• Share
  • Email
  • Embed
  • Like
  • Save
  • Private Content
Navigating non fiction

Navigating non fiction






Total Views
Views on SlideShare
Embed Views



0 Embeds 0

No embeds



Upload Details

Uploaded via as Microsoft PowerPoint

Usage Rights

© All Rights Reserved

Report content

Flagged as inappropriate Flag as inappropriate
Flag as inappropriate

Select your reason for flagging this presentation as inappropriate.

  • Full Name Full Name Comment goes here.
    Are you sure you want to
    Your message goes here
Post Comment
Edit your comment
  • Is it easy or hard to find information here that answers our question? (what color is the American Alligator?) Was it easy or hard to find the answer to this question in the handout I gave you?
  • In non-fiction books, authors use what is called “text features” to make it easier to search for, find, and understand the information (organization features). Text features can also make the book more interesting and easier to understand. Today we are going to analyze nonfiction books looking for “the organizational features or qualities that make the books interesting. Explain to students that nonfiction texts have several different features that set them apart” One example of these features is a heading. A heading announces the topic of the paragraph that follows (goes after)” from readwritethink.org “Usually found at the top of the page or paragraph; usually printed in a larger or colored font; describes the topic or paragraph in a one- or two-word phrase” readwritethink.org
  • Another example of heading. Read the bold type. What can we predict about the information underneath based on this heading?
  • Example of font. Font can “Can be different styles or sizes; used to highlight important or key information; adds variety to the page” What do we notice about this page? Do all the words look alike? How does the bold font help us find information we need?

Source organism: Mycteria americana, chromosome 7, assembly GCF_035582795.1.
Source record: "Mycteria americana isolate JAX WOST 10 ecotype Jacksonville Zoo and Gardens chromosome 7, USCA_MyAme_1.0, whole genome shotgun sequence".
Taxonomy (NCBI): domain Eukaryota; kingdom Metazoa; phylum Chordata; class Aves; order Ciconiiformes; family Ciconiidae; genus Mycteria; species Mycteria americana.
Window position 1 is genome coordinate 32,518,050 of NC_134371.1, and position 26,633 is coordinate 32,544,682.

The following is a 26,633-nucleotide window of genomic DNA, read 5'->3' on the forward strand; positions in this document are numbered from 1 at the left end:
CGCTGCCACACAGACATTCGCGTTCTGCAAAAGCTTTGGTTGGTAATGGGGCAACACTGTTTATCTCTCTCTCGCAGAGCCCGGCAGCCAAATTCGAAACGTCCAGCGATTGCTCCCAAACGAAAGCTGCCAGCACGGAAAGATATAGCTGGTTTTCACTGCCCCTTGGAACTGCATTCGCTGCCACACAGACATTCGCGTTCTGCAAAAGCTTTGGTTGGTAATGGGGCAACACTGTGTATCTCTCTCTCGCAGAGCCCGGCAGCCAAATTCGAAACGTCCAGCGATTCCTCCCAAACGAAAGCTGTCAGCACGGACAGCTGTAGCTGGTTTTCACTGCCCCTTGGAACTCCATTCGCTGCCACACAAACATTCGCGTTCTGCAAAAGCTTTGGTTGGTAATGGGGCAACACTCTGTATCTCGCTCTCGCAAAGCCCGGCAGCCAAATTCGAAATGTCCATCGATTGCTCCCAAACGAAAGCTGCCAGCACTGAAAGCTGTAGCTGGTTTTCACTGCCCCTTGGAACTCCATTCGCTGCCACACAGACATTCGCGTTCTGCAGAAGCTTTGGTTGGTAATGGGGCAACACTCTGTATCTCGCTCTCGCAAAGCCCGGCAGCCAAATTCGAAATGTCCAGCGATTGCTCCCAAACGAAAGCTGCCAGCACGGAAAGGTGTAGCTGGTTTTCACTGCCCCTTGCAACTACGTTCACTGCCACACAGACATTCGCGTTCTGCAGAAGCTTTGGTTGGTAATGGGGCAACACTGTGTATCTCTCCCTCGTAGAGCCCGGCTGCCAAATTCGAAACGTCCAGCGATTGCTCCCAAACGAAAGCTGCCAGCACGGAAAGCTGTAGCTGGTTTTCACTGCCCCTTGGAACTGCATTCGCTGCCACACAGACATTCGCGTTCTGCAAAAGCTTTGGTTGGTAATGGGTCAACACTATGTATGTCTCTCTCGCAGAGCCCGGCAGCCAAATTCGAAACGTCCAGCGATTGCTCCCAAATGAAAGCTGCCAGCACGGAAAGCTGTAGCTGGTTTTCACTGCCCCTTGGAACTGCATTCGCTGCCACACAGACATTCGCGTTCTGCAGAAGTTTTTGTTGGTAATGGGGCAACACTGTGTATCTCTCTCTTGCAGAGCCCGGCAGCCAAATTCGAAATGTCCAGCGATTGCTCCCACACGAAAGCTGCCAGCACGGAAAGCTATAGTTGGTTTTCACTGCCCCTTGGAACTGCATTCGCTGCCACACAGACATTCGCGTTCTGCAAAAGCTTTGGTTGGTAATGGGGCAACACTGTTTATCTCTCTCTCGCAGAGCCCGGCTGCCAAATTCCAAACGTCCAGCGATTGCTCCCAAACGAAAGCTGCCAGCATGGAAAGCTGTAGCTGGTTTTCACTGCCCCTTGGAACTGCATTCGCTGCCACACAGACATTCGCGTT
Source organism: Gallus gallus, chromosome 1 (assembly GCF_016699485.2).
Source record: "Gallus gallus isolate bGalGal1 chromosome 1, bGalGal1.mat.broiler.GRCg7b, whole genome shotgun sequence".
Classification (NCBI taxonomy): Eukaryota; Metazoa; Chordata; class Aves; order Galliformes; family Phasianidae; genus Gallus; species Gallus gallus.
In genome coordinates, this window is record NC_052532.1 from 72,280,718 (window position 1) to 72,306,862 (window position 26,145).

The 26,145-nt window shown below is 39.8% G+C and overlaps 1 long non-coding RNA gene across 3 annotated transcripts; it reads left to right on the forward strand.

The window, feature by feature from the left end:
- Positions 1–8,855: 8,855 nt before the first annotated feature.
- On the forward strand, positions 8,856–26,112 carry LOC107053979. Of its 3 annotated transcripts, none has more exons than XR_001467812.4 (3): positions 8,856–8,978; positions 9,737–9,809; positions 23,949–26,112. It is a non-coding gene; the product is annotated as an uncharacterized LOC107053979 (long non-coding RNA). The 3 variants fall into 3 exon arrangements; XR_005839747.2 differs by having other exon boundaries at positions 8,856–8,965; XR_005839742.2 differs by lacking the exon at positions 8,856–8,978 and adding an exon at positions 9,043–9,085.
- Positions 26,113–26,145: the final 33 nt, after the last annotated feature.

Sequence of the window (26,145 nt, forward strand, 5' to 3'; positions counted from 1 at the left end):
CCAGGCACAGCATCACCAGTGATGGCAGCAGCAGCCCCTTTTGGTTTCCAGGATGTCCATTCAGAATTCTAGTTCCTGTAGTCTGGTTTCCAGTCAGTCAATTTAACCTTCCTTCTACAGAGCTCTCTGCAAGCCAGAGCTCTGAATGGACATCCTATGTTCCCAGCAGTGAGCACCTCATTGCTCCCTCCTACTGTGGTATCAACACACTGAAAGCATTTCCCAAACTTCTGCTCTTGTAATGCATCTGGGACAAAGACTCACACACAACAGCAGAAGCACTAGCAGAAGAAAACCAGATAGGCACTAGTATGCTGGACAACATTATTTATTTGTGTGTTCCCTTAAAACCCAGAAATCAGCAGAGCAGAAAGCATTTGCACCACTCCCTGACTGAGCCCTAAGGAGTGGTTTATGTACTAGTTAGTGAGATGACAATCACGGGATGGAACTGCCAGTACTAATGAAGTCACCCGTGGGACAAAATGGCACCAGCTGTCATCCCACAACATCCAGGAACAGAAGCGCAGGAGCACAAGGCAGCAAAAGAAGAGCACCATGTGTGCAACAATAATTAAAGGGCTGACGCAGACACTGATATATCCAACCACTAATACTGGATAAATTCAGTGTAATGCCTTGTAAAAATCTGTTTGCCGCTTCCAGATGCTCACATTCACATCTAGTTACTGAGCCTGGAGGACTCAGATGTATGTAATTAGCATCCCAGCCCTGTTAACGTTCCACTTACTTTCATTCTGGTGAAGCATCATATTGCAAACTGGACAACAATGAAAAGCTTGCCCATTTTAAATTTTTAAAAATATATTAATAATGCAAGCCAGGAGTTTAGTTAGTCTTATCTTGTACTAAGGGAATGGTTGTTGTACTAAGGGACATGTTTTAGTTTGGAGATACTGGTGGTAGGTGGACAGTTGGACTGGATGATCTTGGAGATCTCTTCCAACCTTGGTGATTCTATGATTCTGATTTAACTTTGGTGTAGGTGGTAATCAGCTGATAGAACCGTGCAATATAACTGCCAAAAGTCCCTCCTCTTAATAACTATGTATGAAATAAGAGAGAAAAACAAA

• Here’s another example of font. Here it’s a different color. Does the different font highlight different information or add variety to the page?
  • Example of an index. An index is usually found in the back of a book. If you are looking for something specific, and want to know if there is information about this in the book, you could look in the index. Can we tell from looking at this index if Florida is mentioned in this book? An index lists the subjects, people or places mentioned in a book in alphabetical order.
  • Example of table of contents. A table of contents lists the chapters or sections in a book.
  • Another example of a table of contents. Why might this be helpful in a book?
  • Example of picture and caption Pictures: Adds visual appeal to the page; provides support for the written text” Captions:One to two sentences that describe an illustration or photograph; usually appears underneath the picture, but sometimes above or to the side of it
  • Another example of a photograph and a caption!
  • Example of map
  • From Curiosity Quest

Navigating non fiction Navigating non fiction Presentation Transcript

  • Navigating Non-Fiction Take a Book Walk Through Science Non-Fiction
  • What color is the American Alligator?
    • Spend 5 minutes reading over information about alligators.
    • Can you find information in your handout that answers our question, “What color is the American Alligator?”
    • (Hint: it’s supposed to be hard!)
  • For comparison …
    • Look at the following slide
    • How easy or hard is it to find information that answers our question “What color is the American alligator?”
  • Now it’s your turn!
    • Take a Book Walk
    • Check the boxes to show what text features are in your nonfiction book:
    • □ Headings □ Table of Contents
    • □ Bold Text □ Pictures and captions
    • □ Index □ Maps
    • □ Different fonts □ Charts and/or graphs
  • Alligator books …
    • Murray, Julie. Alligators . Edina: ABDO, 1998. Print.
    • Potts, Steve. Wildlife of North America: The American Alligator . Mankato: Capstone, 1998. Print.